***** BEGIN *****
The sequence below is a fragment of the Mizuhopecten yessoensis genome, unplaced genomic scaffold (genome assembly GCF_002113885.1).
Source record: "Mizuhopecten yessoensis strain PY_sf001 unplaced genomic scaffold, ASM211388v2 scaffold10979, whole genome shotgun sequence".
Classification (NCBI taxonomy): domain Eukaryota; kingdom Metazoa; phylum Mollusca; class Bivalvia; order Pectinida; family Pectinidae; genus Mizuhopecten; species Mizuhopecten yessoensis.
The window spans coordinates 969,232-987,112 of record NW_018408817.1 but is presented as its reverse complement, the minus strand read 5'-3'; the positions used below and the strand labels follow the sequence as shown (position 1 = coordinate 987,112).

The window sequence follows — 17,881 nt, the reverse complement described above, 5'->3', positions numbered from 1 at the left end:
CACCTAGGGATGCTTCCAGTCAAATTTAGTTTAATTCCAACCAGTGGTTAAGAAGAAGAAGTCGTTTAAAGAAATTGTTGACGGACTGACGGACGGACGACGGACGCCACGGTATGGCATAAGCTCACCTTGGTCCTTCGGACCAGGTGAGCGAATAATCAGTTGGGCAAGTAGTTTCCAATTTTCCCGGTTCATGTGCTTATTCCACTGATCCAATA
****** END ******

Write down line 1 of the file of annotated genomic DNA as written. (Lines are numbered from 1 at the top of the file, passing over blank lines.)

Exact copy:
The sequence below is a fragment of the Mizuhopecten yessoensis genome, unplaced genomic scaffold (genome assembly GCF_002113885.1).